By Margarita Vznuzdaeva
October 3rd, 2018

Blockchain anarchy and regulated AI: supernova or black hole?

Once Peter Thiel, the co-founder of Paypal, has drawn analogy with crypto and AI from political regimes, naming blockchain-based technology as libertarian and robotics, machine learning and artificial neural networks as communist ones.

It is a controversial question whether these opposites can coexist together or not, nevertheless, by 2018 there are some startups that try to implement both these features and meet crazy public and investing interest.

For example, in December 2017 the SingularityNet, future decentralized marketplace for different types of AI, has raised $36 million in a minute, becoming the fastest ICO in the world. Singapore company Electrify has raised $30 million on ICO, promising to provide electricity on blockchain with AI implementation by the end of 2018. In April 2018 the DeepBrain Chain Foundation has announced its plans to establish AI and blockchain Research Center in Silicon Valley with $100 million of investment into this sphere during three following years.

The possibilities of this high technological collaboration can already be defined and they are likely to change actual perception of business reality.

Contradictions between researchers

In 2017 the predictions about blockchain and AI future were rather optimistic. According to PwC, by 2030 artificial intelligence technologies could add over $15 trillion to the world economy. The blockchain implementation could also bring $3,1 trillion (in comparison with cloud market capitalization that is promised to pass $500 billion by 2020!) to industrial development, as it was predicted in A Gartner Trend Insight Report.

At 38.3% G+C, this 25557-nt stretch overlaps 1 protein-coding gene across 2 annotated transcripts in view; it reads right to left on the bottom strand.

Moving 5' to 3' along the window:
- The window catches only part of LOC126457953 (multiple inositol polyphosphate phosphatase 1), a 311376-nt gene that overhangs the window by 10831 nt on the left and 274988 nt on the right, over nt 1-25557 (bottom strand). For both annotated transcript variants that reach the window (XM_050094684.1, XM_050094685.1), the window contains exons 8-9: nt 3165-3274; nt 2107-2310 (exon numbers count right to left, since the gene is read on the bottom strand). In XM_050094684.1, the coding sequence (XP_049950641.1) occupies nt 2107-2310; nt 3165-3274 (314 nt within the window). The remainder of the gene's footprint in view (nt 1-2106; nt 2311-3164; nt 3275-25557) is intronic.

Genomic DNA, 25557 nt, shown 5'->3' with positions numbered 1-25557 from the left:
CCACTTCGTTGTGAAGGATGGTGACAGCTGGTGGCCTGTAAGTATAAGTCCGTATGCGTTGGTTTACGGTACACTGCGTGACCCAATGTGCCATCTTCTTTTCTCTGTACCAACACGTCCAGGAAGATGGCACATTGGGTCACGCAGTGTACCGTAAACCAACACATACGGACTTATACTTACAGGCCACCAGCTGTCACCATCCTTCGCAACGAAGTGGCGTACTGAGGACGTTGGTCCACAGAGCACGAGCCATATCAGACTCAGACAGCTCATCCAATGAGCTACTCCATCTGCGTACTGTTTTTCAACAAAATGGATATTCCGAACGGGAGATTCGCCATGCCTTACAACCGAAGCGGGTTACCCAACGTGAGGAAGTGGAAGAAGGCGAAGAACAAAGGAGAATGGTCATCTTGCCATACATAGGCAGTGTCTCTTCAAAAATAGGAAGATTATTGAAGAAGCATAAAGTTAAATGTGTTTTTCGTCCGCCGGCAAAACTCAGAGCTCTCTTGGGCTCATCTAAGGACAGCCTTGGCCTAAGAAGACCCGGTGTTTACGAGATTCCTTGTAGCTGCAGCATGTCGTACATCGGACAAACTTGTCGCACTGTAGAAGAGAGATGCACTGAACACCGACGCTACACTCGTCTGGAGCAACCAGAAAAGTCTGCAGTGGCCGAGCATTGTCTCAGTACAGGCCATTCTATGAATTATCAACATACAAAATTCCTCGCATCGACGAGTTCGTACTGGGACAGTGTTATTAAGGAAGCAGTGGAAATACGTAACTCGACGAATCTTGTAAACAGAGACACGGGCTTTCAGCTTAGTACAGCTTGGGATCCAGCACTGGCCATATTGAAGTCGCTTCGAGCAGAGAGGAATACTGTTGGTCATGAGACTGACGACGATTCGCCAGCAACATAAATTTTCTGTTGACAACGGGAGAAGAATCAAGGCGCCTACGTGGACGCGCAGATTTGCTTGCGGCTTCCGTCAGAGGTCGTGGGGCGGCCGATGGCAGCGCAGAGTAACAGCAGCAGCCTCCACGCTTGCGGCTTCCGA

In 2018 the forecasts became much more bleak. According to Forrester Research Inc. investigation, in 90% of cases the companies’ experiments with distributed technologies won’t become a component of real companies’ proposals. Notwithstanding, those who won’t give up on technologies implementation, are likely to be rewarded in future. “We tend to overestimate the effect of a technology in the short run and underestimate the effect in the long run”, Amara’s Law is provided at the end of the Forrester investigation.

Opposing nature of AI and blockchain

As Reid Hoffman, American entrepreneur, venture capitalist and LinkedIn founder, said  during a public debate at Stanford University’s Hoover Institute: “Crypto is anarchy, AI is the rule of law”. According to these words, the general idea of AI is about control and concrete regulations, blockchain is much more about freedom. This explains the centralized nature of the first component and decentralized – of the second one. The unpublic “black box” as a central component of roboethics and AI in general is opposed to transparency and public access to blockchain network.